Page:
# How to use Lagrange Multipliers, when the constraint surface has a boundary?

The method called Lagrange Multipliers is used to find critical points of $f(x_1,x_2,\ldots,x_n)$, when $f$ is constrained to the level set $S = \{ x\in \mathbb{R}^n \, | \, g(x_1,x_2,\ldots,x_n)=0 \}$. These critical points may be used to locate local minima and maxima.

When $S$ is a compact set, we know that a global max and min of $f$ exist on $S$.

Do we also have to check what happens on the boundary of $S$, in case a boundary exists ?

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What do you mean by the boundary of $S$? – gerw Jun 7 '13 at 12:44
Yes. There are simple examples where the global max occurs at a boundary point, and often (even if we extend the critical point method to the closed constraint region) such a global max point is not a critical point of the objective function. – coffeemath Jun 7 '13 at 12:48

Another example to supplement that of Sharkos: $f(x,y)=x+y$ and $g(x,y)=\sqrt{x}+\sqrt{y}-1.$ Then the only critical point found by LaGrange is at $(1/4,1/4)$ where $f=1/2$, but the max of $f=1$ occurs at both points $(1,0),(0,1)$. The constraint region here is the inwardly bent curve $y=(1-\sqrt{x})^2$ for $0 \le x \le 1$ and has $(1,0),(0,1)$ as its boundary points.

ADDED: Teddy has in a comment noted that when $\nabla g$ is not defined, one considers that to be a critical point. So here is another example, similar to the above, which avoids that issue. Let $f(x,y)=x+y$ and $g(x,y)=x^{3/2}+y^{3/2}-1$. Note that the implicit radicals in the constraint impose that $x,y \ge 0$, and that this means we have $$\nabla g = ((3/2)x^{1/2},(3/2)y^{1/2}),$$ which exists and is nonzero at all points on the constraint curve (it's the zero vector only at the origin, clearly not on the constraint curve).

In this case the constraint curve is the graph of $y=(1-x^{3/2})^{2/3}$ on the interval $[0,1]$, having endpoints at $(1,0),(0,1)$, and the graph bends outward away from the origin. There is now only one critical point at $(x,y)=(a,a)$ where $a=(1/4)^{1/3}$. At that point, $f=2^{1/3}\approx. 1.259$, while at the "boundary of constraint region" points $(1,0),(0,1)$ we have $f=1$. So if we seek the minimum we would have to look at the boundary points of the constraint region, at non-critical points.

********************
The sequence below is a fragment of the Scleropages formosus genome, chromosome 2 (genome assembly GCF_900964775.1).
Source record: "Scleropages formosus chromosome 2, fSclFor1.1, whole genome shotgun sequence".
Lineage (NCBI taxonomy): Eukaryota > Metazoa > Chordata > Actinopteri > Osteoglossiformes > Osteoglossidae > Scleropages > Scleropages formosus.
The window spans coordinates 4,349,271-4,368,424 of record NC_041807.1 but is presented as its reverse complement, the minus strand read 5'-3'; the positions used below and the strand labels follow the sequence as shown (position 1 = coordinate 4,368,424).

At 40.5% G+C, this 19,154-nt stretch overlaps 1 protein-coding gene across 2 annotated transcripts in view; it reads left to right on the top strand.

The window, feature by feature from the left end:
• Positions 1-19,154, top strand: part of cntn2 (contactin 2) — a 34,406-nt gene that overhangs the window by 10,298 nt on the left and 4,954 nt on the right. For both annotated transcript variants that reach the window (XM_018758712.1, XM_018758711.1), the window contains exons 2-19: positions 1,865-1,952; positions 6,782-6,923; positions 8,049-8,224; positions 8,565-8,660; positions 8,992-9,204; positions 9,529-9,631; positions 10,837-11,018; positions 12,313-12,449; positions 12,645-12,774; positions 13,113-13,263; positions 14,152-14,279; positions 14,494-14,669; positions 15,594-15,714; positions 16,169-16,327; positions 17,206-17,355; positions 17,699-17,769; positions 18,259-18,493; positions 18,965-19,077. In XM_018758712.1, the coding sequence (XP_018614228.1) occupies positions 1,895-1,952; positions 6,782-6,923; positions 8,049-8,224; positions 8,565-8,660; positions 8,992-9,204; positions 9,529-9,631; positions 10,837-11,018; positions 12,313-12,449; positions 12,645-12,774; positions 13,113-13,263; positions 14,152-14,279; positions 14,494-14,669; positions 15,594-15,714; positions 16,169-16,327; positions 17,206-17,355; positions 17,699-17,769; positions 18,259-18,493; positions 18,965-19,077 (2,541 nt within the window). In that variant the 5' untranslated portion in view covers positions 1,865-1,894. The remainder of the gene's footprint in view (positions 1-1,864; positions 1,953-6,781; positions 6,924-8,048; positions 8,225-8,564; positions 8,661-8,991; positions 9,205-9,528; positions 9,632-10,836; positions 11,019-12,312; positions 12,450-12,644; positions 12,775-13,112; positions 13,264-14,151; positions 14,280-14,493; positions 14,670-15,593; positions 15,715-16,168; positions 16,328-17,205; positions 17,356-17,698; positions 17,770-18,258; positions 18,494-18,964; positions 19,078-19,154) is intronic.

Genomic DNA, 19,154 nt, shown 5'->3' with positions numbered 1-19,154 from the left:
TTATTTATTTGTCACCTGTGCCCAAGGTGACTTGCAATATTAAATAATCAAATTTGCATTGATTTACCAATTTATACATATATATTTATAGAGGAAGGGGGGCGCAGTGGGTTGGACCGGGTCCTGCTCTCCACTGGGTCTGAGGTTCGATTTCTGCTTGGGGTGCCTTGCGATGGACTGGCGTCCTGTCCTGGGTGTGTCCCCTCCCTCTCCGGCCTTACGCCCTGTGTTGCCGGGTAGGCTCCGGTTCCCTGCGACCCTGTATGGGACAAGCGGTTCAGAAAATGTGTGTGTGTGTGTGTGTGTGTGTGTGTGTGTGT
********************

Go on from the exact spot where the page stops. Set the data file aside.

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Thank you for your answer. It seems, however, that the boundary points you mention are critical points, by virtue of the fact that $\nabla g$ is undefined there. (See, e.g. Susan Colley, Vector Calculus 4th ed., p. 280) Hence this does not demonstrate the need to separately check the boundary. – Teddy Jun 8 '13 at 20:53
@Teddy -- The two gradients are not parallel there, but I see your point, since if one of the gradients doesn't exist it doesn't make sense to check parallelism. I'll try for another example. – coffeemath Jun 9 '13 at 1:23
@Teddy -- Just added a hopefully better example, where the gradient does exist everywhere on the constraint curve. Of course it doesn't exist in a neighborhood of the boundary points, but that is unavoidable by definition of boundary. – coffeemath Jun 9 '13 at 2:28

Yes. For example, $f(x,y) = x^2+y^2$ and $g(x,y)=|x|+|y|-1$. Then $S$ is a series of smooth lines joined at sharp corners. The maxima are attained at these corners. You can make a more convoluted $g$ to make these corners just ends.

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